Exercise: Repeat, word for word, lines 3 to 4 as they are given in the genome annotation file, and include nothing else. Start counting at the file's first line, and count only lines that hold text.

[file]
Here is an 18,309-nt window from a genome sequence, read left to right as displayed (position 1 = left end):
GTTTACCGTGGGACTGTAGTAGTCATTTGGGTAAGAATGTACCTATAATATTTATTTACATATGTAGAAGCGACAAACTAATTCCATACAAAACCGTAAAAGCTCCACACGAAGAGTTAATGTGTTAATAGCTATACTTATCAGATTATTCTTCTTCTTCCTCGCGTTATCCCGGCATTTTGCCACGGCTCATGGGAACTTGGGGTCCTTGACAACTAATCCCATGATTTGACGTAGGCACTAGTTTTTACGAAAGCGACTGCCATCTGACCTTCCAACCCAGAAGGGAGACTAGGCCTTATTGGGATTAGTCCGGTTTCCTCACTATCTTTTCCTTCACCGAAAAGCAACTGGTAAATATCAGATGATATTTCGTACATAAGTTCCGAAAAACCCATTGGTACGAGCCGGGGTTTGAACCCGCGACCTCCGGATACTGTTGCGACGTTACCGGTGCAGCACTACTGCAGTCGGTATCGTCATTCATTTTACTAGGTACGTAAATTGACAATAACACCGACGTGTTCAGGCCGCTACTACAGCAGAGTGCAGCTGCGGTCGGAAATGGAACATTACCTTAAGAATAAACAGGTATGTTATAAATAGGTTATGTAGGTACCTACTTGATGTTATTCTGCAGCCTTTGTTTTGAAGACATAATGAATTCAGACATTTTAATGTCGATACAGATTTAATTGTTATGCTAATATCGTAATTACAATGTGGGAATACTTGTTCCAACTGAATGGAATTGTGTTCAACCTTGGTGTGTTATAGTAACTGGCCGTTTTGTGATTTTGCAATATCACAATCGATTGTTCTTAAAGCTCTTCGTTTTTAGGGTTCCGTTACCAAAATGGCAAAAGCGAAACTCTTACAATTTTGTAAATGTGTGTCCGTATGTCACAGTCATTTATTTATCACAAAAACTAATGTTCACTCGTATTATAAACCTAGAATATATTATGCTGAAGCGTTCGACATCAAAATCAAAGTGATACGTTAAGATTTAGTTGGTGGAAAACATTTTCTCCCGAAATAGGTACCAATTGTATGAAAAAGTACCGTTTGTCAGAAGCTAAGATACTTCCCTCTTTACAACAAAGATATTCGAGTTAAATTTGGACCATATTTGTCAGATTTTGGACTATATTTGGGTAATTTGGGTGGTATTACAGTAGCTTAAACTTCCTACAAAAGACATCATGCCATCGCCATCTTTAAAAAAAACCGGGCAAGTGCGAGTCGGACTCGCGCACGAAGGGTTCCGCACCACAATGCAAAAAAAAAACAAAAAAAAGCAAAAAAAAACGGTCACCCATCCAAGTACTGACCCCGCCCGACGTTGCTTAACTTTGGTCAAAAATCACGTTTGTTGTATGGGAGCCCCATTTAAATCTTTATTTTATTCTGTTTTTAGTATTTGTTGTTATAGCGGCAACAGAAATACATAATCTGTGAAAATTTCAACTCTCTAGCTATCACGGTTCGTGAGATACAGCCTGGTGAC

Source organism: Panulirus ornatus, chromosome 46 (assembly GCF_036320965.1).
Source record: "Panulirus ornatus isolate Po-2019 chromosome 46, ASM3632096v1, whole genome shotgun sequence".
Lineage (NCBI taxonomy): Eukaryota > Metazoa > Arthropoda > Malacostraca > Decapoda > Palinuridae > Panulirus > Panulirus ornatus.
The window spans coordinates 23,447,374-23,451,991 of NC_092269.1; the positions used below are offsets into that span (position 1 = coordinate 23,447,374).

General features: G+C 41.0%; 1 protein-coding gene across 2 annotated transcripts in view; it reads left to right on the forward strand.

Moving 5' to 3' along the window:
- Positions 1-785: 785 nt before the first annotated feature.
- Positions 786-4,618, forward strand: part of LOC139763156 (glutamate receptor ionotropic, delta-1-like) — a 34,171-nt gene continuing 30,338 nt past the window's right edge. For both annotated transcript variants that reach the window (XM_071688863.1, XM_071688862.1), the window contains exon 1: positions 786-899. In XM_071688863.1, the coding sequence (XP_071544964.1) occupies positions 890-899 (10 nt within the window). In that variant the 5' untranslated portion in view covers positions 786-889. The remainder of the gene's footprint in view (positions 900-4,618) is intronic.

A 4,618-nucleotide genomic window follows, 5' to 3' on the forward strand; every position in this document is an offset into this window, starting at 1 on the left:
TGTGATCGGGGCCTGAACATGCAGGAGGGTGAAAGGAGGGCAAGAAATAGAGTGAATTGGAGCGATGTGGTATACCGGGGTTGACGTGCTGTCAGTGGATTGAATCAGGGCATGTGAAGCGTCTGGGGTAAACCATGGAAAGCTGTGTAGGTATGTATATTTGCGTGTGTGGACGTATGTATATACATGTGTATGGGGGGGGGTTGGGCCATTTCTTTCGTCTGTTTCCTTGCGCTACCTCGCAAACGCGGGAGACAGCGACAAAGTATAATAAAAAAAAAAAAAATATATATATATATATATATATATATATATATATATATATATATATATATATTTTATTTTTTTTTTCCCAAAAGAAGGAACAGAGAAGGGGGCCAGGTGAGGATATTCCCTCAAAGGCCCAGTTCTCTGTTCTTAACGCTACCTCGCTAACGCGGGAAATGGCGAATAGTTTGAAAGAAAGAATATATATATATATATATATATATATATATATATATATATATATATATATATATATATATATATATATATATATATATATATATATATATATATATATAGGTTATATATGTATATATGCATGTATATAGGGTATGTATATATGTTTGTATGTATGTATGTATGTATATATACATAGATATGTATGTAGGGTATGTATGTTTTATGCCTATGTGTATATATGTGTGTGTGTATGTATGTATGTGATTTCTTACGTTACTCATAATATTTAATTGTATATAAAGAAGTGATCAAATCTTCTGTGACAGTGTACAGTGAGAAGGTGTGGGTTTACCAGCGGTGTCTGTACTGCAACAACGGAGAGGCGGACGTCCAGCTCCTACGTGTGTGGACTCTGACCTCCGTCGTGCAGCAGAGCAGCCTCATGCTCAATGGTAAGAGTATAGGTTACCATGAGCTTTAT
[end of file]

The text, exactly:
Source organism: Panulirus ornatus, chromosome 46 (assembly GCF_036320965.1).
Source record: "Panulirus ornatus isolate Po-2019 chromosome 46, ASM3632096v1, whole genome shotgun sequence".